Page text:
Rutgers takes early exit in NCAA Tournament's 1st round

The Rutgers women’s soccer team’s 2018 season came to a conclusive and controversial finish on Friday night with a 1-0 defeat to No. 9 Duke University in the first round of the National Collegiate Athletic Association (NCAA) Tournament. 

The loss marked the first time the No. 25 Scarlet Knights (11-4-5, 7-1-3) did not advance past the first round of the tournament in the last four seasons under head coach Mike O’Neill.

On a rainy day in Durham, N.C., Rutgers' offensive struggles continued. The Knights went into the game coming off a shutout in the opening round of the Big Ten Tournament a week ago. They failed to score in back-to-back postseason games for the first time since 2015 when they beat No. 1 Virginia Tech on penalty kicks before getting shut out 2-0 by Penn State in the College Cup semifinals. 

One thing that did come in high quantities in this game was fouls, as both Rutgers and Duke combined for a total of 31 fouls. In a game with poor conditions that featured two defenses near the top of their respective conferences, the only goal of the day would come by the penalty. 

The Knights only managed two shots on goal for the game but could not get one past the Blue Devils' goalkeeper Brooke Heinsohn. Freshman goalkeeper Meagan McClelland put up four saves including a save where she just barely punched the ball out of the corner of the goal with her fist just before the end of the first period. 

Rutgers' defense, which had given the team the chance to win all season long, held Duke scoreless for more than 77 minutes. But with less than 13 minutes to go in regulation, a yellow card was issued to junior backfielder Tiernny Wiltshire for touching the shoulders of a Devils player. 

The yellow card set up Devils' forward Ella Stevens with a free kick on the right sideline just 30 yards away from goal. Stevens's kick took a bounce into the net for the first goal of the game.

Down 1-0 with three minutes left in the game, the Knights earned a scoring opportunity when a yellow card was issued to Duke. The free kick did not find the feet of any Rutgers players, and the clock on the Knights' season ultimately ticked down to 0.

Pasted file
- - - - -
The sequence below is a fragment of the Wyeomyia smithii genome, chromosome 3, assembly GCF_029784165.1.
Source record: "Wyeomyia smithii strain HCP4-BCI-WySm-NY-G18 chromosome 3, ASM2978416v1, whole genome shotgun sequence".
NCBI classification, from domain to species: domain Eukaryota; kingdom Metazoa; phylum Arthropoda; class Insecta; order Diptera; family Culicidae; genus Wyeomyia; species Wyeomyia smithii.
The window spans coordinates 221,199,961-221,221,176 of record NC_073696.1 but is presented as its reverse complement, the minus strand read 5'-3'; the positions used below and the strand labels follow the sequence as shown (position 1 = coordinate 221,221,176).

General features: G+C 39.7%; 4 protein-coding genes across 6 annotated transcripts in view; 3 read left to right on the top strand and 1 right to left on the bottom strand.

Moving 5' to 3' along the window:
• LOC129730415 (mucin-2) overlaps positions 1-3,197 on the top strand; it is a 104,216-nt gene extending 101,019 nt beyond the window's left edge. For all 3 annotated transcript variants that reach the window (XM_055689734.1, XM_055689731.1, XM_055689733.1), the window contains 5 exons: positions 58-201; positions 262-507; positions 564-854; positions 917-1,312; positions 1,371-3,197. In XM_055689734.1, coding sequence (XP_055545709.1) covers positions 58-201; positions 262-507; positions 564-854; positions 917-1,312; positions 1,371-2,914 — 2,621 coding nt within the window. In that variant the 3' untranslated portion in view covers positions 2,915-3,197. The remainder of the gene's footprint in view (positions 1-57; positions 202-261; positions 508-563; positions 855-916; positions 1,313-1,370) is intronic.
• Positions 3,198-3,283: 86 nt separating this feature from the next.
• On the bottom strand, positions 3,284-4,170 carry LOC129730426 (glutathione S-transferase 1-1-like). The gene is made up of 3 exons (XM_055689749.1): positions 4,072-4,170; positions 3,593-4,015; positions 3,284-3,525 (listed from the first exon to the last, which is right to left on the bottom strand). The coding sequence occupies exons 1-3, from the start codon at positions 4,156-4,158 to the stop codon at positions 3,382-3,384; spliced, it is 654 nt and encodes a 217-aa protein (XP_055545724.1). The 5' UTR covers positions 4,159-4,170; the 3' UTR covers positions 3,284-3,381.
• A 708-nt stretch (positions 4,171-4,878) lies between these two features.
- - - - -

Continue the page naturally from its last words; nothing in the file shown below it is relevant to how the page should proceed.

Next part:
Even in a season where the team qualified for the NCAA Tournament for the seventh consecutive time, 2018 marks the program’s first year without a postseason win since 2011. It was also the last game for the senior class, who is also the last remnants of the 2015 team that went to the College Cup for the first time in program history. 

"For the seniors, we are so proud of them. They've raised the standards, they've raised the level of expectations when coming to Rutgers University, and they've left a mark on the program," O'Neill said, according to "For that, we will be forever grateful. I'm really proud of the effort everyone gave today. Really proud."

The 2018 season saw a historic streak of nine straight overtime games in which the Scarlet Knights went undefeated with a program record of 11 wins. By the end of the regular season, O’Neill and his team achieved the second seed in the Big Ten, the highest seed that any Rutgers program has achieved since joining the Big Ten in 2014, and achieved a national rank as high as 21. 

A number of young Knights established themselves as top-tier players in the Big Ten and even in the nation. Sophomore forward Amirah Ali elevated her game after she was the Big Ten Freshman of the Year last season. She was the team's leading goal scorer in the conference this season. 

McClelland quickly established herself as a top-five goalkeeper in the conference in her first collegiate season.

With the 2018 season now in the rearview mirror, O’Neill and the many young players on the roster will have an offseason to regroup and improve, as well as look ahead to adding new players to the program with recruitment coming up in the coming months. 

For updates on the Rutgers women's soccer team, follow @TargumSports on Twitter.

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